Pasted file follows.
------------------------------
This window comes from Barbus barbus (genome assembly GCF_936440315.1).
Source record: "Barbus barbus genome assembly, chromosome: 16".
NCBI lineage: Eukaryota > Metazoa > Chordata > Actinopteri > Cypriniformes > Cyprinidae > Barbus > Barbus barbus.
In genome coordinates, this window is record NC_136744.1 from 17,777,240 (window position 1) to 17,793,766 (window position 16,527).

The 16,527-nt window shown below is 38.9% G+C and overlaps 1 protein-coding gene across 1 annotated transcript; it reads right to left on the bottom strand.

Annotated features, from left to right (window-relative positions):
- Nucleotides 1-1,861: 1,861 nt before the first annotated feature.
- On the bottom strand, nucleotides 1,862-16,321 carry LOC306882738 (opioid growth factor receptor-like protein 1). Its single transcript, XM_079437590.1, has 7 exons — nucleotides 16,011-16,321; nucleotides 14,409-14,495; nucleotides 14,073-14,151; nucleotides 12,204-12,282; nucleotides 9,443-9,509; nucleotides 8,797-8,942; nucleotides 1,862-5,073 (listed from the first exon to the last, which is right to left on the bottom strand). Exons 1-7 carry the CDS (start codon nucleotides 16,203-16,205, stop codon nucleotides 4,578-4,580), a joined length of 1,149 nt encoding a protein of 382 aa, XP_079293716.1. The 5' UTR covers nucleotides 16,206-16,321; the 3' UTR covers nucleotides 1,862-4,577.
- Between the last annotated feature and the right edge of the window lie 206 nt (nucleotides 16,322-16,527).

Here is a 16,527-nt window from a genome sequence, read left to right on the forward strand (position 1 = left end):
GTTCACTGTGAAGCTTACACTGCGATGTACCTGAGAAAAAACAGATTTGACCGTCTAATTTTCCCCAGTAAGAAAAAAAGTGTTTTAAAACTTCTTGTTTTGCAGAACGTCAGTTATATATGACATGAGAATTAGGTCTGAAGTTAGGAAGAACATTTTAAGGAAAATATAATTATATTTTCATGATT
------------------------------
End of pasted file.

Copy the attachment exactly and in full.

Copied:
This window comes from Barbus barbus (genome assembly GCF_936440315.1).
Source record: "Barbus barbus genome assembly, chromosome: 16".
NCBI lineage: Eukaryota > Metazoa > Chordata > Actinopteri > Cypriniformes > Cyprinidae > Barbus > Barbus barbus.
In genome coordinates, this window is record NC_136744.1 from 17,777,240 (window position 1) to 17,793,766 (window position 16,527).

The 16,527-nt window shown below is 38.9% G+C and overlaps 1 protein-coding gene across 1 annotated transcript; it reads right to left on the bottom strand.

Annotated features, from left to right (window-relative positions):
- Nucleotides 1-1,861: 1,861 nt before the first annotated feature.
- On the bottom strand, nucleotides 1,862-16,321 carry LOC306882738 (opioid growth factor receptor-like protein 1). Its single transcript, XM_079437590.1, has 7 exons — nucleotides 16,011-16,321; nucleotides 14,409-14,495; nucleotides 14,073-14,151; nucleotides 12,204-12,282; nucleotides 9,443-9,509; nucleotides 8,797-8,942; nucleotides 1,862-5,073 (listed from the first exon to the last, which is right to left on the bottom strand). Exons 1-7 carry the CDS (start codon nucleotides 16,203-16,205, stop codon nucleotides 4,578-4,580), a joined length of 1,149 nt encoding a protein of 382 aa, XP_079293716.1. The 5' UTR covers nucleotides 16,206-16,321; the 3' UTR covers nucleotides 1,862-4,577.
- Between the last annotated feature and the right edge of the window lie 206 nt (nucleotides 16,322-16,527).

Here is a 16,527-nt window from a genome sequence, read left to right on the forward strand (position 1 = left end):
GTTCACTGTGAAGCTTACACTGCGATGTACCTGAGAAAAAACAGATTTGACCGTCTAATTTTCCCCAGTAAGAAAAAAAGTGTTTTAAAACTTCTTGTTTTGCAGAACGTCAGTTATATATGACATGAGAATTAGGTCTGAAGTTAGGAAGAACATTTTAAGGAAAATATAATTATATTTTCATGATT